Start 08:45 End 15:30 Peak: Seweweekspoort (Western Cape) 2325m
Contrary to our fears of snow about two weeks ago, the day dawns sunny and warm. Seweweekspoort is another peak without any paths; a scramble up the mountain side in the direction of coordinates.
Seweweekspoort is steep and rocky with thick vegetation. The rocks vary in size from small to boulders several metres high. The plant growth is typical Western Cape scrub with proteas, tenacious brushes, thick grasses and some tall reeds in the regions of the mountain streams. It’s pretty and aromatic but difficult to walk through. We devise a route that winds up the mountain side and then end up rock climbing up a gorge.
We realise once we reach the crest that we have taken the difficult way around as there is an easier contour just below. The benefits of a higher viewpoint… Colin says this was his favourite ascent of the 9, as it was mostly rocks scrambling and boulder hopping, rather than endless grassy plains. From here we have to scramble up and around a few more rocky outcrops to reach the summit. It takes just over 3 hours to get there.
I think the view from the top of Seweweekspoort has to be the best of the nine. There are spectacular views all around and a blanket of cloud hanging just below. The bright blue sky, with patches of wintery white cloud contrasts the grey of the mountain tops. The Swartberg has a very different character to the mountains before, being more rocky and harsh but all the more beautiful for being intimidating.
We decide to try and find a shorter route back down the mountain instead of going the long way we ascended. First, we scramble a short distance down, find a suitable rock and eat lunch. Our last mountain-side sandwiches.
After this, we plunge down a gorge and try bushwhack our way back to the vehicle. If the plant life was difficult going up, it is impossible going down. Especially as we have chosen our descent through a watershed, so the plants are dense and tall. Particularly there are thick reeds, about head high that are difficult to bend out the way with sharp points, and smaller spiky plants that whose sharp edges poke through trouser legs with ease. I have never felt as harassed by vegetation as I have today.
It retards our progress, hides holes in the ground, makes firm rocks slippery, gets caught around your feet, gets hooked on one’s clothes and generally makes a nuisance of itself. My hands and arms bear a thousand tiny scratch marks like I have been playing with an army of agitated kittens in an enclosed space. I get poked on the hands, on the legs, in the neck, in the eye. Alleged alien abudctees have not been probed as thoroughly. I went up the mountain with a reverence for the proteas but on the way down, I tackle them with as much enthusiasm as a rugby player. Colin says next time he does this hike (next time?) he is bringing a machete and a bushcutter.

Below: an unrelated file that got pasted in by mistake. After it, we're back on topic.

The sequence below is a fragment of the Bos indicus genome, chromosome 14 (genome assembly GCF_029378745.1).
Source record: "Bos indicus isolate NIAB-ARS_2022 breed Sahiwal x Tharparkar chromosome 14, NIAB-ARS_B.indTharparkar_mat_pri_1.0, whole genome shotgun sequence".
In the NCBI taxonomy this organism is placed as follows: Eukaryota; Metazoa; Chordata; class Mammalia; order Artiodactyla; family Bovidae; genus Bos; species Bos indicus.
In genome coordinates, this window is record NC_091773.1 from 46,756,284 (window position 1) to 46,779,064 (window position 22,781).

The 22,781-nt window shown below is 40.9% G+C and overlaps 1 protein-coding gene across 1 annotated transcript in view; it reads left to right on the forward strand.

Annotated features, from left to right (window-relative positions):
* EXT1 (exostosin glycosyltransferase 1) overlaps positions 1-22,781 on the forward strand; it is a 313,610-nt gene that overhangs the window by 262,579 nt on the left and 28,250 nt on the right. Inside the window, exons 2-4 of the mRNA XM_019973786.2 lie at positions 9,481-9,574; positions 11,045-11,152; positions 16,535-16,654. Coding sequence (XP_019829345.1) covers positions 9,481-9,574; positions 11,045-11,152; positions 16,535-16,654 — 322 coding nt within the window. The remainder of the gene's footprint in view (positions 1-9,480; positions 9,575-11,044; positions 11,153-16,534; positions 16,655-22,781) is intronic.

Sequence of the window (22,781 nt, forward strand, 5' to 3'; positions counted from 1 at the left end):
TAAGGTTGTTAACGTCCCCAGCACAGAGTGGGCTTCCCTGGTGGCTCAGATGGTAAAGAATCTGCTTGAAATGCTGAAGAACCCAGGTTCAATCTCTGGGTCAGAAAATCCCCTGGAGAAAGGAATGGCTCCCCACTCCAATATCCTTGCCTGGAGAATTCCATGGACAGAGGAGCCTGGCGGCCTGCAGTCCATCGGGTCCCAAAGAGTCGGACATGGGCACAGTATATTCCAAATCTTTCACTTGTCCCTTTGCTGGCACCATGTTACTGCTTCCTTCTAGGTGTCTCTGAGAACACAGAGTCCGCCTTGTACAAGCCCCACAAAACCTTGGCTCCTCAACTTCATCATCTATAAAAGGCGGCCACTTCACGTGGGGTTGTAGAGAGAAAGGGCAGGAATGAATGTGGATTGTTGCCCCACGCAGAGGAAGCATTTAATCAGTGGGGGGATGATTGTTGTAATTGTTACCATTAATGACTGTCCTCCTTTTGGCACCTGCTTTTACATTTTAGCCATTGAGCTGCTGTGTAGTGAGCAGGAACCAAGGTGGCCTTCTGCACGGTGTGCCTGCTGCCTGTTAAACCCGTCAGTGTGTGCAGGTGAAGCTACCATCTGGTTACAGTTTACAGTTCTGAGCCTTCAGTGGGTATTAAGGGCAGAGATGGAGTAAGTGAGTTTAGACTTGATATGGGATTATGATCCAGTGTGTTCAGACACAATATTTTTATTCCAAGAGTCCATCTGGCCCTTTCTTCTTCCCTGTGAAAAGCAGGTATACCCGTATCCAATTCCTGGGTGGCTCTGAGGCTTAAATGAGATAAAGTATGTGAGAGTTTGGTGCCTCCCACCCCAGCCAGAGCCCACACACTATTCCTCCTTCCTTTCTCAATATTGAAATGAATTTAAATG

I have fallen over more today than all of the other eight hikes combined. Fatigue? Haste? Malicious plant lifeforce thingy? Colin also takes his share of tumbles. Fortunately there are no major injuries, just bruises and sprained egos. Our joints take a beating with twisted ankles and jolted knees aplenty.
Despite the unusually strong gravity on Seweweekspoort (is it the fault of the DA?), we make it back down safely. It was a challenging hike but rewarded with a fabulous view. We have done our 9 Peaks, barring a few more cycling kilometres we need to catch up for minor portages, we are done. It is disappointment that we couldn’t get into Suikerbosrand to do Toringkop due to beaurocratic nonsense and had to do an alternative peak, but as soon as it’s open, we guarantee we will be there to climb it.
The hiking has been generally tougher than either of us expected. The ups were never really an issue, due to general cardiovascular fitness (although these have gotten significantly easier as the tour has gone on!) but the downs were rough. Hikers must have very robust joints and feet. My one blister has still not quite healed from the Mafadi climb. We were often quite stiff the day after, necessitating a few rest days. Despite this, we still made decent time on the hikes, managing Mafadi in two days (just barely) and Namahadi and Kwaduma in one. We’ve also ascended further than most “peak baggers” would have, as we started all our hikes from base road level while some of them are accessible by car but for the last few hundred metres. We are proud of our achievements as hikers, especially as we are ardent cyclists who have done very little hiking before. Now we are ardent cyclists who have done a bit of hiking.